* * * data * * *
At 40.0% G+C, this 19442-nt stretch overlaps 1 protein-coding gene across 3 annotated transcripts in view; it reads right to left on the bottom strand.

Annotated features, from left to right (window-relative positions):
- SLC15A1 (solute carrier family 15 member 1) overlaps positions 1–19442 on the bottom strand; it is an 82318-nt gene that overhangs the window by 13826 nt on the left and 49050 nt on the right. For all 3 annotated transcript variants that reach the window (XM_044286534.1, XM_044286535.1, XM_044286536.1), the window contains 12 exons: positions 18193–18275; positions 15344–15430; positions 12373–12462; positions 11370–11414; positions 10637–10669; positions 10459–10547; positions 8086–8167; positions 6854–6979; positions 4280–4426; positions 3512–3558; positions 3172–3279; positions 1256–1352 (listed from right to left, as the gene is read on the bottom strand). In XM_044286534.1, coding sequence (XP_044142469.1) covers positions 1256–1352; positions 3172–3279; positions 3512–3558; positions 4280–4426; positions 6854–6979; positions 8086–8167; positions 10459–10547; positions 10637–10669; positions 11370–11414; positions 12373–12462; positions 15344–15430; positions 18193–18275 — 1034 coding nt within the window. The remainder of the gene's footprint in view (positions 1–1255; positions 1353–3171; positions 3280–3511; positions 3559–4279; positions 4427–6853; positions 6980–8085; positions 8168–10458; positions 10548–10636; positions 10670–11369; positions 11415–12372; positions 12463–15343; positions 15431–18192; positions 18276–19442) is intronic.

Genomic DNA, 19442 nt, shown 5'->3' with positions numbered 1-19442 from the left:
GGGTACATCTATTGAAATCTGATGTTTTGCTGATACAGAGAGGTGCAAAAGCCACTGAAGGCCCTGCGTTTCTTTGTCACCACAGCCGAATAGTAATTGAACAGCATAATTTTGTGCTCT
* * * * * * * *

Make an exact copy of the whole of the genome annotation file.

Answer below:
At 40.0% G+C, this 19442-nt stretch overlaps 1 protein-coding gene across 3 annotated transcripts in view; it reads right to left on the bottom strand.

Annotated features, from left to right (window-relative positions):
- SLC15A1 (solute carrier family 15 member 1) overlaps positions 1–19442 on the bottom strand; it is an 82318-nt gene that overhangs the window by 13826 nt on the left and 49050 nt on the right. For all 3 annotated transcript variants that reach the window (XM_044286534.1, XM_044286535.1, XM_044286536.1), the window contains 12 exons: positions 18193–18275; positions 15344–15430; positions 12373–12462; positions 11370–11414; positions 10637–10669; positions 10459–10547; positions 8086–8167; positions 6854–6979; positions 4280–4426; positions 3512–3558; positions 3172–3279; positions 1256–1352 (listed from right to left, as the gene is read on the bottom strand). In XM_044286534.1, coding sequence (XP_044142469.1) covers positions 1256–1352; positions 3172–3279; positions 3512–3558; positions 4280–4426; positions 6854–6979; positions 8086–8167; positions 10459–10547; positions 10637–10669; positions 11370–11414; positions 12373–12462; positions 15344–15430; positions 18193–18275 — 1034 coding nt within the window. The remainder of the gene's footprint in view (positions 1–1255; positions 1353–3171; positions 3280–3511; positions 3559–4279; positions 4427–6853; positions 6980–8085; positions 8168–10458; positions 10548–10636; positions 10670–11369; positions 11415–12372; positions 12463–15343; positions 15431–18192; positions 18276–19442) is intronic.

Genomic DNA, 19442 nt, shown 5'->3' with positions numbered 1-19442 from the left:
GGGTACATCTATTGAAATCTGATGTTTTGCTGATACAGAGAGGTGCAAAAGCCACTGAAGGCCCTGCGTTTCTTTGTCACCACAGCCGAATAGTAATTGAACAGCATAATTTTGTGCTCT